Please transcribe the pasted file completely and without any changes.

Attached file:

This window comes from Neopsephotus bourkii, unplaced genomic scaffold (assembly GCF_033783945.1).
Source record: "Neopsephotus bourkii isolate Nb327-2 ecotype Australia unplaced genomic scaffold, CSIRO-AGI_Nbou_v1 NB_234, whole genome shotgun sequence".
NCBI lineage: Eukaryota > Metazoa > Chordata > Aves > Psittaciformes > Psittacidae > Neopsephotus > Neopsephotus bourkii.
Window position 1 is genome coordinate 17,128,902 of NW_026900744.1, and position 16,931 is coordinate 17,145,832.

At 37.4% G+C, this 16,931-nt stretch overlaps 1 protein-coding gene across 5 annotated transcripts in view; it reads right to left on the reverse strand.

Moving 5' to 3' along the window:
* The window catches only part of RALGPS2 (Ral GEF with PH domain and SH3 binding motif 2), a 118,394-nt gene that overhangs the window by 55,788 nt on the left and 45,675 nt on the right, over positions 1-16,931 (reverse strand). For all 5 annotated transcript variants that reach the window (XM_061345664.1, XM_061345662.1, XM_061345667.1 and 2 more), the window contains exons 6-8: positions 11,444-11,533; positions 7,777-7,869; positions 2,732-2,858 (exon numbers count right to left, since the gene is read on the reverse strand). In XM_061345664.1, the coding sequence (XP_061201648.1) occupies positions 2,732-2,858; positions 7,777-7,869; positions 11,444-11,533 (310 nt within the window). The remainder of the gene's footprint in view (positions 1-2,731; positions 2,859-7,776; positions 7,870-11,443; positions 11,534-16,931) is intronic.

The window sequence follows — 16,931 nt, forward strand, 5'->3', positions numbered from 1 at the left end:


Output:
This window comes from Neopsephotus bourkii, unplaced genomic scaffold (assembly GCF_033783945.1).
Source record: "Neopsephotus bourkii isolate Nb327-2 ecotype Australia unplaced genomic scaffold, CSIRO-AGI_Nbou_v1 NB_234, whole genome shotgun sequence".
NCBI lineage: Eukaryota > Metazoa > Chordata > Aves > Psittaciformes > Psittacidae > Neopsephotus > Neopsephotus bourkii.
Window position 1 is genome coordinate 17,128,902 of NW_026900744.1, and position 16,931 is coordinate 17,145,832.

At 37.4% G+C, this 16,931-nt stretch overlaps 1 protein-coding gene across 5 annotated transcripts in view; it reads right to left on the reverse strand.

Moving 5' to 3' along the window:
* The window catches only part of RALGPS2 (Ral GEF with PH domain and SH3 binding motif 2), a 118,394-nt gene that overhangs the window by 55,788 nt on the left and 45,675 nt on the right, over positions 1-16,931 (reverse strand). For all 5 annotated transcript variants that reach the window (XM_061345664.1, XM_061345662.1, XM_061345667.1 and 2 more), the window contains exons 6-8: positions 11,444-11,533; positions 7,777-7,869; positions 2,732-2,858 (exon numbers count right to left, since the gene is read on the reverse strand). In XM_061345664.1, the coding sequence (XP_061201648.1) occupies positions 2,732-2,858; positions 7,777-7,869; positions 11,444-11,533 (310 nt within the window). The remainder of the gene's footprint in view (positions 1-2,731; positions 2,859-7,776; positions 7,870-11,443; positions 11,534-16,931) is intronic.

The window sequence follows — 16,931 nt, forward strand, 5'->3', positions numbered from 1 at the left end: